The week 48 analysis of the MERIT study was disappointing, as MVC plus zidovudine/lamivudine (HIV-1 RNA <50 copies/mL, 65.3%) did not meet the pre-set criteria for non-inferiority (lower bound of the 1-sided 97.5 confidence interval below −10%) to efavirenz plus zidovudine/lamivudine (HIV-1 RNA <50 copies/mL, 69.3%) (15). However, patients for this study were screened for R5 virus using the original Trofile assay. This assay has been improved in the meantime to be more sensitive for the detection of minority populations of CXCR4-using virus. All screening samples for patients in MERIT were subsequently retested using the enhanced assay and a post hoc analysis performed including only patients who had R5 virus only by the more sensitive assay. In this analysis the response rates for MVC and efavirenz were 68.3 and 68.5%, respectively, with the lower bound of the 97.5% confidence interval above −10% (15). Based on this data, MVC was also approved for use in treatment-naïve patients in November 2009 by the United States Food and Drug Administration.
MVC has not only proved to be a valuable addition to the ever growing ARV drug armamentarium, but data from these studies have improved our understanding of HIV tropism and the relationship between tropism and disease progression. For me, personally this represented a period of great excitement and satisfaction, both as a physician and scientist.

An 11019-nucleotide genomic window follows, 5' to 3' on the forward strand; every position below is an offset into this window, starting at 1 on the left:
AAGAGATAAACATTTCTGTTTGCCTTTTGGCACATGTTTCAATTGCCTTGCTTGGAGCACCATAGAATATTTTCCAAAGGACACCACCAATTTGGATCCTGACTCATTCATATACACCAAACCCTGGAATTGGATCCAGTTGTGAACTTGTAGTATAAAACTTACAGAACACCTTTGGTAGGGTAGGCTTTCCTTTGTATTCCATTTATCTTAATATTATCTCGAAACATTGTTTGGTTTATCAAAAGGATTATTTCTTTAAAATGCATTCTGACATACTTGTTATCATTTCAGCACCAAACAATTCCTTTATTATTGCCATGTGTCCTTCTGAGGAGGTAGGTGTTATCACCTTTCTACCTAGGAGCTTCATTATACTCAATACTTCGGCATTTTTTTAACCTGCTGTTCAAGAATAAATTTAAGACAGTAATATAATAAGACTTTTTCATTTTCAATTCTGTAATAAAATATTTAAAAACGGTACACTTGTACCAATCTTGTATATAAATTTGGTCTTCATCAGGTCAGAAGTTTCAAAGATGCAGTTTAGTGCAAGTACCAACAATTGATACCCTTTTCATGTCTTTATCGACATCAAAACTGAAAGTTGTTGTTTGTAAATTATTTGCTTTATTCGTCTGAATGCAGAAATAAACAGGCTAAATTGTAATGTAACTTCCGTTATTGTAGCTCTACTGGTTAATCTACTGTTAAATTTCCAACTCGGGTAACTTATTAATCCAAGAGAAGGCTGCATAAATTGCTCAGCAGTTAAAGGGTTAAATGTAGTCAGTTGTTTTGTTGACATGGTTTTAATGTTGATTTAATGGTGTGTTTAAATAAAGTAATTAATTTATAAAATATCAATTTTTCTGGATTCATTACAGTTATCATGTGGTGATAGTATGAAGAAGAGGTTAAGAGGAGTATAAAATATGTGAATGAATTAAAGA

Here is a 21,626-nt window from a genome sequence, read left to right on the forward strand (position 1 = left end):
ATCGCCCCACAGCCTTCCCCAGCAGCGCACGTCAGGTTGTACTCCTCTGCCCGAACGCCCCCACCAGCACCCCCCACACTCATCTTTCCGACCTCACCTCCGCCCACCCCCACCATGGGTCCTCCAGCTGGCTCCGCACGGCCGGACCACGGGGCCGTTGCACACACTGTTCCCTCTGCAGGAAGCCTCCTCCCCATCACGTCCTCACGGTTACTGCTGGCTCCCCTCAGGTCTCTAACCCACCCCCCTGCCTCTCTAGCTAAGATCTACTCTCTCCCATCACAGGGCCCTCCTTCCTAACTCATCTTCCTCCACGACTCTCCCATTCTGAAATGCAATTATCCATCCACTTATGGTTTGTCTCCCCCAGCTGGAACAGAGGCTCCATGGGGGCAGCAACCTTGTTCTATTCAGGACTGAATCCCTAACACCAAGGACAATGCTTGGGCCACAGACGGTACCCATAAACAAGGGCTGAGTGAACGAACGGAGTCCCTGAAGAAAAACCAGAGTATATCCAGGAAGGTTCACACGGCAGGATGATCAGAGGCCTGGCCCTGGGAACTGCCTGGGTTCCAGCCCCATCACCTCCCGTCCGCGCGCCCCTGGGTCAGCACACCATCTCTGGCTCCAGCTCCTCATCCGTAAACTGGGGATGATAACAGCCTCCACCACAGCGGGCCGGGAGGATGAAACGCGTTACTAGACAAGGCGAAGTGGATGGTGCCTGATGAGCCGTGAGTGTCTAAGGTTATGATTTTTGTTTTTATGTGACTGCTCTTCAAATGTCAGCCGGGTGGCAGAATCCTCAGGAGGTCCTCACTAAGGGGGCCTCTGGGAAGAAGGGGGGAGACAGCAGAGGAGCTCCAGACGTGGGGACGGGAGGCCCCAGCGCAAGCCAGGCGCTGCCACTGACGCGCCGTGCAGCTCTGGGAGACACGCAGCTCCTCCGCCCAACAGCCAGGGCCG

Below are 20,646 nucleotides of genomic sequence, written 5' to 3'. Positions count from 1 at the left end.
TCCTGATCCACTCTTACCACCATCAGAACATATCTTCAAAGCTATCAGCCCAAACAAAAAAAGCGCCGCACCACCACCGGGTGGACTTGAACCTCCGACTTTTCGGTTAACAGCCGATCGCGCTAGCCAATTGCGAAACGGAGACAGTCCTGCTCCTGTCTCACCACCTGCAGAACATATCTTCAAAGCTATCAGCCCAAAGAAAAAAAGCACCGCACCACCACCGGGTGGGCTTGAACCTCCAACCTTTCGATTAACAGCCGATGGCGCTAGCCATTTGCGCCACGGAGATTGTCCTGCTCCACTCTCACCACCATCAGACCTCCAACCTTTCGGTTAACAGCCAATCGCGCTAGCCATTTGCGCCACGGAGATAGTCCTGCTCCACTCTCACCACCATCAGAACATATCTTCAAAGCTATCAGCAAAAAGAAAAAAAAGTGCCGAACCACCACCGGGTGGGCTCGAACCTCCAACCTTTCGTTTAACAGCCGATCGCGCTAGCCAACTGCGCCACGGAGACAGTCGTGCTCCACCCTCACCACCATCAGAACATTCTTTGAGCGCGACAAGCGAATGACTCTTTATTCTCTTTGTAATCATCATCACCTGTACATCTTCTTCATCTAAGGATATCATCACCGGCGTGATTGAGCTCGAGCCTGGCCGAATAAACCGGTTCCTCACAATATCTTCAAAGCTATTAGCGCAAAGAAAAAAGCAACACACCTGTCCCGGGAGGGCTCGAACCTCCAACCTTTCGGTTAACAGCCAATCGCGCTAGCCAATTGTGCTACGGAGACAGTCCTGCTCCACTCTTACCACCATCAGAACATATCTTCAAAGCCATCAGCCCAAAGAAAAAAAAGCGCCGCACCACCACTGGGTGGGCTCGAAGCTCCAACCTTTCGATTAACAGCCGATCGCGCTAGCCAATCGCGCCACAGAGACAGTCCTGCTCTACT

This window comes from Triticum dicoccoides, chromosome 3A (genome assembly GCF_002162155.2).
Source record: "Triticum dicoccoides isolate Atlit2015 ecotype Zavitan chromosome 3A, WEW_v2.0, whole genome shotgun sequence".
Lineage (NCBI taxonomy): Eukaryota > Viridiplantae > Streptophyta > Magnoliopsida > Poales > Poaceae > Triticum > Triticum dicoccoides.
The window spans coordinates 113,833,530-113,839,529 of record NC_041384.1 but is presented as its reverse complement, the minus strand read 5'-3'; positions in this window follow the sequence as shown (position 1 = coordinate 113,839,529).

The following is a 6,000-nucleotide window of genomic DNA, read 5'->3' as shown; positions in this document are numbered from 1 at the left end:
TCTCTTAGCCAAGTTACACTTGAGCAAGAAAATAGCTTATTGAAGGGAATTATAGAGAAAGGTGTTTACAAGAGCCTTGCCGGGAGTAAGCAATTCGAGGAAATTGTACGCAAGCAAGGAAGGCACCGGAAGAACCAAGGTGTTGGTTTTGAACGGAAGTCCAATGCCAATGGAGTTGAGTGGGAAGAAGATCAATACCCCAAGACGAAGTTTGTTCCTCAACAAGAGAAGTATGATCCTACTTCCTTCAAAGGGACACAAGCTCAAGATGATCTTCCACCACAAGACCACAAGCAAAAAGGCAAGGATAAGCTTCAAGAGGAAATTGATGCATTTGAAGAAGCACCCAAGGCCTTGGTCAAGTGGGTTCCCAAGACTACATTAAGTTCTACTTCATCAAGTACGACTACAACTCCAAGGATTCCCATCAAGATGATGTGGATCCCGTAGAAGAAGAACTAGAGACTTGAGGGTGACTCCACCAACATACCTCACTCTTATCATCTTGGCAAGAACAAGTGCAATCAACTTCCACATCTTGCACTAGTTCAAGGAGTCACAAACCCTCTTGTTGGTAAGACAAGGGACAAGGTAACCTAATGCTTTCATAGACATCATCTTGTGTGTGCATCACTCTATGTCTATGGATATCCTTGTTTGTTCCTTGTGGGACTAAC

ER drafted this manuscript based on her personal experience as a member of the MVC development team. All the data have been published in full elsewhere. All studies were conducted in compliance with the principles of the Declaration of Helsinki and with all International Conference on Harmonization Good Clinical Practice Guidelines and local regulatory and legal requirements. All studies were approved by independent ethics committees and all patients gave written informed consent.
Conflict of Interest Statement
Elna Van Der Ryst was an employee of Pfizer Global Research and development at the time MVC was developed. She currently provides consulting services to Pfizer.
I would like to thank colleagues from Pfizer who contributed to the MVC discovery and development program, as well as investigators and patients who participated in the clinical studies.
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Keywords: HIV, CCR5 antagonist, HIV-1 RNA, tropism, antiretroviral drug
Citation: Van Der Ryst E (2015) Maraviroc – a CCR5 antagonist for the treatment of HIV-1 infection. Front. Immunol. 6:277. doi: 10.3389/fimmu.2015.00277
Received: 28 January 2015; Accepted: 18 May 2015;
Published online: 05 June 2015.
Edited by:Bernhard Moser, Cardiff University, UK
Reviewed by:Guido Poli, Vita-Salute San Raffaele University, Italy
Copyright: © 2015 Van Der Ryst. This is an open-access article distributed under the terms of the Creative Commons Attribution License (CC BY). The use, distribution or reproduction in other forums is permitted, provided the original author(s) or licensor are credited and that the original publication in this journal is cited, in accordance with accepted academic practice. No use, distribution or reproduction is permitted which does not comply with these terms.